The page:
Who The Folk?! Michael Harad

Michael Harad had the foresight to know this year’s election cycle, particularly on his Republican side of the aisle, was going to be chaotic. That led him to run for, and win, the opportunity to travel to Cleveland as a delegate at the Republican National Convention. Ahead of what should be an interesting week, Who The Folk is Michael Harad?!

How did you first get interested in being a delegate?

This election cycle has been particularly interesting, for lack of a better word. I had never thought of being a delegate until now. But with the excitement being generated on both sides of the aisle, I started to look into the process. There were 17 candidates on the right and three on the left, and it simply looked to be a very exciting election cycle.

Did you grow up in a particularly politically active household in Philadelphia?

I did not. Certainly being Jewish, I grew up in a Democratic household. Neither of my parents were particularly politically engaged. I began getting politically active after 9/11.

A lot of people tended to sway a little more conservatively at that point. Was that the same for you?

Historically I always voted Democrat. There were two factors that moved me more to the right. One was, as a Democrat, I would regularly read people that had opposing points of view that I found gave interesting, persuasive and articulate arguments. I would read Dennis Prager, I would read George Will. And over time, I found their arguments to increasingly persuade me to the right. And then post 9/11, that sealed the deal for me so to speak, and help me clarify that there is good and evil in the world and not moral relativism.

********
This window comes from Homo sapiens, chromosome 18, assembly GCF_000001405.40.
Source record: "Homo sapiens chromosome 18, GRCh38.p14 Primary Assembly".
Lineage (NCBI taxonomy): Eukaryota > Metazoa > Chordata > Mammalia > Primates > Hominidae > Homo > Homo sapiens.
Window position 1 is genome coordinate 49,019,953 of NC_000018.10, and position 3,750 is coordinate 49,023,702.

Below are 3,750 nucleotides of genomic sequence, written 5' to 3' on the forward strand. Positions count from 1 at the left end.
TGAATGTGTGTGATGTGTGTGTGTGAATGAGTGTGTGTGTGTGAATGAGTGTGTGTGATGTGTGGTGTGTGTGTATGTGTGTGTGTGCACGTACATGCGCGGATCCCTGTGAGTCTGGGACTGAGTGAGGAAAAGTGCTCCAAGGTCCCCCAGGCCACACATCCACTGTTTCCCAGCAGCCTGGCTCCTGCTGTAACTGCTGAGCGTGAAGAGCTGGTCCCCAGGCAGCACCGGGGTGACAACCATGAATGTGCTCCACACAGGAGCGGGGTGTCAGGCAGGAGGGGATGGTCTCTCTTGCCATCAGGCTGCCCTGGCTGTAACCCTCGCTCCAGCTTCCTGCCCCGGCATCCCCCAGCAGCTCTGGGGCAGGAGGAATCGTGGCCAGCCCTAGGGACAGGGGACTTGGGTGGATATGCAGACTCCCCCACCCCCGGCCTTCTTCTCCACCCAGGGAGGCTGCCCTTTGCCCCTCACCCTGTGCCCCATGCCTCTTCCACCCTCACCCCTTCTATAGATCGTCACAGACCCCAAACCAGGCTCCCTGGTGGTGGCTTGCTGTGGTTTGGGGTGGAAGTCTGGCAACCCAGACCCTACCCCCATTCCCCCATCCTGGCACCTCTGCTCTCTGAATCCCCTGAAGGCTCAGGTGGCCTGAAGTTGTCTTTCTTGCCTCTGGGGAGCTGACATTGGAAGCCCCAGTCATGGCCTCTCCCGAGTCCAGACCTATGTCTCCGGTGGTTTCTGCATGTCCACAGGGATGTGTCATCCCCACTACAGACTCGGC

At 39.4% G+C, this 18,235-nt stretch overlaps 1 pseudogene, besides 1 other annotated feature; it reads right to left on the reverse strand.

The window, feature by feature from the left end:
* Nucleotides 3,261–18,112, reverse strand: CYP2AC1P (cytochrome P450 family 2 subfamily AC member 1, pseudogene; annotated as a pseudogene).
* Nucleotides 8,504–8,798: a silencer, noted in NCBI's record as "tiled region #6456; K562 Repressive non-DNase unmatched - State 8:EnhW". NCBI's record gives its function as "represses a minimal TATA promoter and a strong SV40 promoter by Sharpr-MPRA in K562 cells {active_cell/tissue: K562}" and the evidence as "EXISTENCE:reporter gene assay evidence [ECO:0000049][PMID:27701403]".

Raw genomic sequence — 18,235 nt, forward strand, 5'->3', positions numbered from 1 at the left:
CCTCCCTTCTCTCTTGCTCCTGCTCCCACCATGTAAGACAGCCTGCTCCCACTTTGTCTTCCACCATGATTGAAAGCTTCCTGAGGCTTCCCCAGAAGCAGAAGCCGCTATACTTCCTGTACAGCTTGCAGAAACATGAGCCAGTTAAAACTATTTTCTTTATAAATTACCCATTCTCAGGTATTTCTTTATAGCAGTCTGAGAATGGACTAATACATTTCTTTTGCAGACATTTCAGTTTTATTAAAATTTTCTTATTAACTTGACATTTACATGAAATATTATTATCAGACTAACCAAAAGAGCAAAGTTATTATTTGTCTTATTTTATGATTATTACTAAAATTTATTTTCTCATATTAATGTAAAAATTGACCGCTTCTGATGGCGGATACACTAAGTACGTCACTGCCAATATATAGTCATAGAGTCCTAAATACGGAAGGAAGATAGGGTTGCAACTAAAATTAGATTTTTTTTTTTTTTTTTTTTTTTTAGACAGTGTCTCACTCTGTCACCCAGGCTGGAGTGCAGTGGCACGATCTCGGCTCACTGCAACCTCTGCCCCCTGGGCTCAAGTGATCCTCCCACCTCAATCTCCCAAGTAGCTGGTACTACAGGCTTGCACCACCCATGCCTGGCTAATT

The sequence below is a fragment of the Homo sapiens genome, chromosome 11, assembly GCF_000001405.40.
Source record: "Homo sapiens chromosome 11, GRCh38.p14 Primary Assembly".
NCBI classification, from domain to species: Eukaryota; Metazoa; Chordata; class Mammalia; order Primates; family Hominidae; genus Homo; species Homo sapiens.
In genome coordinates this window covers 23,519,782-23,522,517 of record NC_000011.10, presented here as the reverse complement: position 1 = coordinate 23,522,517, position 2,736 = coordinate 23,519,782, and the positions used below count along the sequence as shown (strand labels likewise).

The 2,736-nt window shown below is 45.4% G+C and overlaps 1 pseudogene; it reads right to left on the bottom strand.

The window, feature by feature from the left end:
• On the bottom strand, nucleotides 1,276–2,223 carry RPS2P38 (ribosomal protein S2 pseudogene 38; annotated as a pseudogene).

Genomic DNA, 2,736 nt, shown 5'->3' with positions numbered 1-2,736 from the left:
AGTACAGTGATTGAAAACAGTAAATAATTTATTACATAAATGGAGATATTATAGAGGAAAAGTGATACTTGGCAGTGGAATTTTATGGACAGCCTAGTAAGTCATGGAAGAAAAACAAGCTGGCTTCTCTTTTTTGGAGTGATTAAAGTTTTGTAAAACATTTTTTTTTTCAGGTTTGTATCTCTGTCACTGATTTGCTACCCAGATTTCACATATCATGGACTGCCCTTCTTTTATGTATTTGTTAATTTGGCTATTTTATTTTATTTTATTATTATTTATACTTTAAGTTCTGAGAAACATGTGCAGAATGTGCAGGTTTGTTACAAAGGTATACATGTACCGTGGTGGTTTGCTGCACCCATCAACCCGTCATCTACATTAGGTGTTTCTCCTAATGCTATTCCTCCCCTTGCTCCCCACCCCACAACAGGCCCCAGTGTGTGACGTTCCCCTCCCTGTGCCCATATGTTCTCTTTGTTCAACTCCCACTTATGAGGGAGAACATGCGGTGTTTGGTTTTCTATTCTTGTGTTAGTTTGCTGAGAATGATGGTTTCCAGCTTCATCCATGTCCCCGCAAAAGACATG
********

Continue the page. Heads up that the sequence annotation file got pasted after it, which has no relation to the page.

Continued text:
What was the process to become a delegate?

It’s a peer-to-peer voting process. It starts at the caucus. You run to be a delegate, and the bar is pretty low at that level. Anyone interested can become a delegate. That takes to the next step to a Basic Political Operating Unit. At that level, you run to be a delegate ad there are two paths from there. One is through the congressional district and the other is through the state. I went through the Fifth Congressional District. There are three slots available. I ran against approximately 200 people and was selected as one of the three. There are 38 Republican delegates from Minnesota. As a marketer, I put together a campaign. I had emails, flyers, made phone calls, made posters. On the day of the convention, you’re allowed a 1-minute speech.

I’m bound to Marco Rubio as a function of how our state voted. I also caucused for Marco Rubio, so that worked out quite well for me. Our state has a certain number of slots bound to Marco Rubio, a lesser number to Ted Cruz and a small number bound to Donald Trump, based on a proportion of the state caucus. When you run as a delegate, you have to pre-select who will you be bound to. In our district they were all Rubio or Cruz. The great thing about the process is it’s real people and you get a wide range of folks demographically or otherwise. It’s a motley crew.

Our delegation has decided we will vote for who we are bound to. There is much spin on that topic whether or not delegates are truly bound.

It seems like, barring something crazy, it will be a one-ballot vote and it’s done.